Imagine that you live in the early 19th century and are planning to travel from Beijing to New York or Cape Town. This road will take you many months. You will change horses, stay in dozens of hotels, board ships, ride in a carriage again and completely not notice how time zones change, because travel time is extremely slow. The world seems very big and it is difficult to even estimate how long the journey will last. You only have a sundial and geographic longitude at your disposal, which help you understand what time it is now in the place where you are. No time zones or zones.
Until the middle of the 19th century, people did not think about the fact that time in different countries and cities of the world works according to different rules. But when the British railways began to develop rapidly, employees began to think about how to schedule trains. You can get from one end of the country to the other during the day, but the cities live at different times. The management of the railway networks decided to standardize time zones in the UK so that the inhabitants of the country understand when trains leave and arrive.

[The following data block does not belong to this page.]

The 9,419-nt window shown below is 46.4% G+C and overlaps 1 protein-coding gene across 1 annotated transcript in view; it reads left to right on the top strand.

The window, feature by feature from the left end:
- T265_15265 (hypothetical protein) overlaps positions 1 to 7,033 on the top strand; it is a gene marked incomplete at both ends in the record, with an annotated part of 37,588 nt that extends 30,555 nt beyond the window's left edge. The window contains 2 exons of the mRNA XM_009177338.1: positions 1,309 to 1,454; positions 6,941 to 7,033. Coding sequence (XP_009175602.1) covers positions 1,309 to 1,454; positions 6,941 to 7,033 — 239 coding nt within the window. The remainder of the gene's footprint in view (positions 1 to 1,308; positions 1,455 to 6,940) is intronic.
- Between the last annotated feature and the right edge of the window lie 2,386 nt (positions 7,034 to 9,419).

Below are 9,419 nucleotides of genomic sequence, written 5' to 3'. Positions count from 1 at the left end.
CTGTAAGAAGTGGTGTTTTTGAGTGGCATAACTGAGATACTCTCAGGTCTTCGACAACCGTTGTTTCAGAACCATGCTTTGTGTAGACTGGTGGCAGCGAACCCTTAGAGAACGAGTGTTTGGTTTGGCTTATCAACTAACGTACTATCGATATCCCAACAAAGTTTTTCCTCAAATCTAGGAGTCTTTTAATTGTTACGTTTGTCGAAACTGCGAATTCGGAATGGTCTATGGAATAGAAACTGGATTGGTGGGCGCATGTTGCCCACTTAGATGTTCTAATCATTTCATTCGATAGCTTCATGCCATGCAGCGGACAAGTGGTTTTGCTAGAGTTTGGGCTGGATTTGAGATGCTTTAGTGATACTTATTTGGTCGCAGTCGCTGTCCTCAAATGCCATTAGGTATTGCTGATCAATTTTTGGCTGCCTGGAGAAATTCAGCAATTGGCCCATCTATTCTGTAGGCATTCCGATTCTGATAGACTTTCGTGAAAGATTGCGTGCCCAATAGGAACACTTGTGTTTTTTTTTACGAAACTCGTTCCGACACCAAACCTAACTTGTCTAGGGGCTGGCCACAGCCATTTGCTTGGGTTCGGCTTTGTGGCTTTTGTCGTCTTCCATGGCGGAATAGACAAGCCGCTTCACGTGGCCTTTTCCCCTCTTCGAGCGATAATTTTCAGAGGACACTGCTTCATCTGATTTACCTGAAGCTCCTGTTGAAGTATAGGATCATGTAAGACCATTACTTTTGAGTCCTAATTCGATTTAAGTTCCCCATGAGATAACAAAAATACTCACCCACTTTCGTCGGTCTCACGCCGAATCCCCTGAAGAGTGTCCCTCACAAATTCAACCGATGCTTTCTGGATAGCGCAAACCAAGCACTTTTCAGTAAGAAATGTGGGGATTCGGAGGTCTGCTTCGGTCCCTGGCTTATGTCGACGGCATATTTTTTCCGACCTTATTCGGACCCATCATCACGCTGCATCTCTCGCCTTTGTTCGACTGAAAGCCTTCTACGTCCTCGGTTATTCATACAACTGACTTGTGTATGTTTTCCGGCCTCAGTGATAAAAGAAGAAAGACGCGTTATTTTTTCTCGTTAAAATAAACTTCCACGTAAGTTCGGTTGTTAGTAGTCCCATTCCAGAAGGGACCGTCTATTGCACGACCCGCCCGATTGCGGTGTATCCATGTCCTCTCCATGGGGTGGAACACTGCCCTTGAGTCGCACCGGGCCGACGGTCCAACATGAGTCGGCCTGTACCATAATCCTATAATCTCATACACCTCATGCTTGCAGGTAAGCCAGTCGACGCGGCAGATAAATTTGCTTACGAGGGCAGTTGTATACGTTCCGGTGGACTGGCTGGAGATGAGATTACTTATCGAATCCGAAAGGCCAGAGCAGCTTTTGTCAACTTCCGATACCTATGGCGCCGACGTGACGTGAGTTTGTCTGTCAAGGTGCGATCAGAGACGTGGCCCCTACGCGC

So in 1847, the railway clearing house began to distribute Greenwich time in the UK. Then the countries of North America adopted the same system for counting time zones. And in 1884, at the World Conference, it was decided to use Greenwich Mean Time throughout the planet. The earth was divided into 24 zones, within which the time was the same, and the difference between adjacent zones was plus 1 hour. The farther the zone is from Greenwich, the more time there is. It was this decision that became the basis for the creation of watches that can show time in different countries and, accordingly, time zones.
The first Worldtimer model with a world time system, which implied a 24-hour indication, was created by watchmaker Louis Cottier in 1931. Such watches received an additional hand, which must be set upon arrival in a new city or country to the desired time zone. Time in other cities is displayed on a 24-hour scale, which is colored in different colors to understand where it is day and where it is night. This feature was implemented by Patek Philippe in the 515 HU square case and the 96 HU Calatrava case. These watches are now worth millions of dollars.